Photographer Michael Ciaglo ’12 Part of Colorado Springs Gazette’s Pulitzer Prize-winning Team
Michael Ciaglo ’12 (Photo: Jake Swantko)
“We hired a new investigative reporter, and he was writing about wild horses and trying to interview [former Colorado senator and US Secretary of the Interior] Ken Salazar. Then Ken Salazar threatened to punch him in the face.”
Michael Ciaglo ’12 was a recent graduate from the UO School of Journalism and Communication and was just an intern at the Colorado Springs Gazette at the time, and though he did not know it, his life—and the lives of the investigative reporter, Dave Philipps, and countless war veterans—was about to change drastically.
“[Philipps] came into the photo studio and asked to get his photo taken, because we were going to run a story about [Salazar’s threat]” Ciaglo recalled. “I told him I’d like to work on something with him.”
Several weeks later, Philipps approached Ciaglo with a story he needed a photographer for: soldiers with post-traumatic stress disorder were getting thrown out of the military because of misconduct that was, in part, due to their injuries.
“My boss agreed to let me work on the story, so I worked on it for the next six months,” said Ciaglo.
Like many Ducks, Ciaglo is interested in political and social causes, and had already spent time in Ghana shooting child laborers who lived in squalor while they dismantled the US and Europe’s e-waste. To him, the “Other Than Honorable” story about veterans was just as important to tell.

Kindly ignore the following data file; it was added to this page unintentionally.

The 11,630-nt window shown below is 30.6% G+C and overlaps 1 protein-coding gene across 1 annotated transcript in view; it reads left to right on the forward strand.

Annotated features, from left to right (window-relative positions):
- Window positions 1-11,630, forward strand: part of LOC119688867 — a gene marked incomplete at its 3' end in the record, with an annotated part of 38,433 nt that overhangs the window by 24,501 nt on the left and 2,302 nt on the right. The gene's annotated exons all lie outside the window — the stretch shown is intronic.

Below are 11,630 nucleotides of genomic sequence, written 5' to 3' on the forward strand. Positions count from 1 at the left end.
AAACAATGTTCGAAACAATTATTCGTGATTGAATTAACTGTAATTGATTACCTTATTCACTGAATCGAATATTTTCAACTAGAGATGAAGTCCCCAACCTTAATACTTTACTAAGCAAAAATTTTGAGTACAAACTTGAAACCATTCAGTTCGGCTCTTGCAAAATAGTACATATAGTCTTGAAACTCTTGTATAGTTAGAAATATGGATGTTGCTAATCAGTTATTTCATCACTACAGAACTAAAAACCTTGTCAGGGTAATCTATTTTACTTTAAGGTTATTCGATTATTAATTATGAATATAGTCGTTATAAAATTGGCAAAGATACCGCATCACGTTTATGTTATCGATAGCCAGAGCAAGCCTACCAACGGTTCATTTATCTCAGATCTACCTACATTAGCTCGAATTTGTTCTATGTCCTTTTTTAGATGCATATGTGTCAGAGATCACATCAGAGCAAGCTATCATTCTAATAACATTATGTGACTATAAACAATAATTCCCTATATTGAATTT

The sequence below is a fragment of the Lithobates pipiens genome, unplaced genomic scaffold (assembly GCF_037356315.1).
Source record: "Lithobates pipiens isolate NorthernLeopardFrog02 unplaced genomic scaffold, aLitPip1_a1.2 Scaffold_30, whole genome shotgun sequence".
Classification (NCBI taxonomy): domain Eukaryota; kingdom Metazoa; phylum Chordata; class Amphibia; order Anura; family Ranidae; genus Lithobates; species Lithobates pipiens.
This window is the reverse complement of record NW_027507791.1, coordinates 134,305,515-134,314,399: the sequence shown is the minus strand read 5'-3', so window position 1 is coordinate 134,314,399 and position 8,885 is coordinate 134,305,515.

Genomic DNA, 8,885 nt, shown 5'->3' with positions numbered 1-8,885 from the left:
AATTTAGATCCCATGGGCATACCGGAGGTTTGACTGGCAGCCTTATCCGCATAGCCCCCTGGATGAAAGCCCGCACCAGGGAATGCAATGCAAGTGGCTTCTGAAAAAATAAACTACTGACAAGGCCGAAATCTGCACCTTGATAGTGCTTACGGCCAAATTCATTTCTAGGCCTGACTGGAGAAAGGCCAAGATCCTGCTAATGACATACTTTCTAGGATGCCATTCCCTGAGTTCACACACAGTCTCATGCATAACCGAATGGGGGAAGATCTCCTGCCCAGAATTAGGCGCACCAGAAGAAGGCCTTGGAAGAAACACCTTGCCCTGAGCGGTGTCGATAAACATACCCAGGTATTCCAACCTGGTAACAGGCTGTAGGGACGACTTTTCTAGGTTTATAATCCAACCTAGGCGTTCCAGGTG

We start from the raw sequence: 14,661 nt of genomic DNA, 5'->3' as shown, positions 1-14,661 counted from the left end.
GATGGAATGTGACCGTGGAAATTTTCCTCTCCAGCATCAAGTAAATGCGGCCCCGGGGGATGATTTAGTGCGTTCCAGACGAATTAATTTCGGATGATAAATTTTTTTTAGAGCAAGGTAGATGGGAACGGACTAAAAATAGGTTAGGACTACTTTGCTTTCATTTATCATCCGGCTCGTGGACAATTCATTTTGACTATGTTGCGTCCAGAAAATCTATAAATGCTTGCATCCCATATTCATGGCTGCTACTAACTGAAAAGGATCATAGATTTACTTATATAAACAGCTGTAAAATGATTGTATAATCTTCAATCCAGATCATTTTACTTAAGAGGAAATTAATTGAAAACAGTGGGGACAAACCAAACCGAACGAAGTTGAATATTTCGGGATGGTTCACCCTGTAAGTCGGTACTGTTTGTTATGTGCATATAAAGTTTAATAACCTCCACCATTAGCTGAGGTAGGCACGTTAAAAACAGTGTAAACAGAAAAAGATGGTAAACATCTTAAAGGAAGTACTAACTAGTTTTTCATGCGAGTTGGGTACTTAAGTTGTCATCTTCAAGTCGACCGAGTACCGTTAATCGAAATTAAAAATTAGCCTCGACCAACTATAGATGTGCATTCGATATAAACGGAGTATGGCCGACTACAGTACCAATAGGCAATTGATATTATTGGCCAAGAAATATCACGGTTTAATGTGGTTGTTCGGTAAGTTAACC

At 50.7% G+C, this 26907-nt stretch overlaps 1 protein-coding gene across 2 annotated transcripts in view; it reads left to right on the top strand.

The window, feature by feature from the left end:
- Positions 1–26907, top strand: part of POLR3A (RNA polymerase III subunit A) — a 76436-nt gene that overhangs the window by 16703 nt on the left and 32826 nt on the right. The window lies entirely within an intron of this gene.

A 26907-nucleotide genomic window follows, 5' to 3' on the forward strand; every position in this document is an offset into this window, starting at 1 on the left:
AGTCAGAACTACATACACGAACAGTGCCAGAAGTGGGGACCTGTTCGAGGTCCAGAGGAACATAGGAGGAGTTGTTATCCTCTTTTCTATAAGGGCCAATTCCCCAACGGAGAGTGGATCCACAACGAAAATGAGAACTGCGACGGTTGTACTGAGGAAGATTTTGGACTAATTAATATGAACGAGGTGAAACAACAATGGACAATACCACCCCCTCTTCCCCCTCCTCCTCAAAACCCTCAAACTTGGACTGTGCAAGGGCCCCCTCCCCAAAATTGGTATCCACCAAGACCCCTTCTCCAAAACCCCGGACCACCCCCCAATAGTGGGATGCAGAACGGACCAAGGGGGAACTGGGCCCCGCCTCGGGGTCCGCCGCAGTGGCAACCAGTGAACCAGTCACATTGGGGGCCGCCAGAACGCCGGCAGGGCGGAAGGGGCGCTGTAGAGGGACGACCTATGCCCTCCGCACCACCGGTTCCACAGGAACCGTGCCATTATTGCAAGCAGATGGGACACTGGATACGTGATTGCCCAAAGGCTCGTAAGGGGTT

Ciaglo and Philipps spent the better part of half a year documenting the lives of three former soldiers: Kash Alvaro, who was hit by multiple bomb blasts in Afghanistan one year after joining the Army as an eighteen-year-old; Jerrald Jensen, who lost part of his face after a bomb ripped through his Humvee in Iraq; and Paul Sasse, who was hit by a roadside bomb in Iraq. Alvaro, Jensen, and Sasse are all years apart in age, yet all three are linked intrinsically by being among the many soldiers suffering from PTSD to be given other-than-honorable discharges from the Army.
“Everyone leaving the military is given a character of discharge: honorable, general, other-than-honorable, bad conduct or dishonorable,” Philipps wrote in the first entry in the Gazette’s “Other Than Honorable” series. “The last two can be given only as a result of a court-martial conviction. Most soldiers kicked out for misconduct get an other-than-honorable discharge, records show, which strips them of military and VA benefits.”
The Army doesn’t play favorites when it comes to handing out other-than-honorable discharges: Sasse was a sergeant with five medals for heroism, four for excellence, and three for good conduct. It doesn’t take much to receive the discharge, either.
“The Gazette found troops cut loose for small offenses that the Army acknowledges can be symptoms of TBI and PTSD,” wrote Philipps. “Some soldiers missed formation a handful of times or smoked marijuana once. Some were discharged for showing up late or missing appointments. Some tested positive once for drugs, then were deployed to combat zones because the Army needed the troops, only to be discharged for the drug offense when they returned.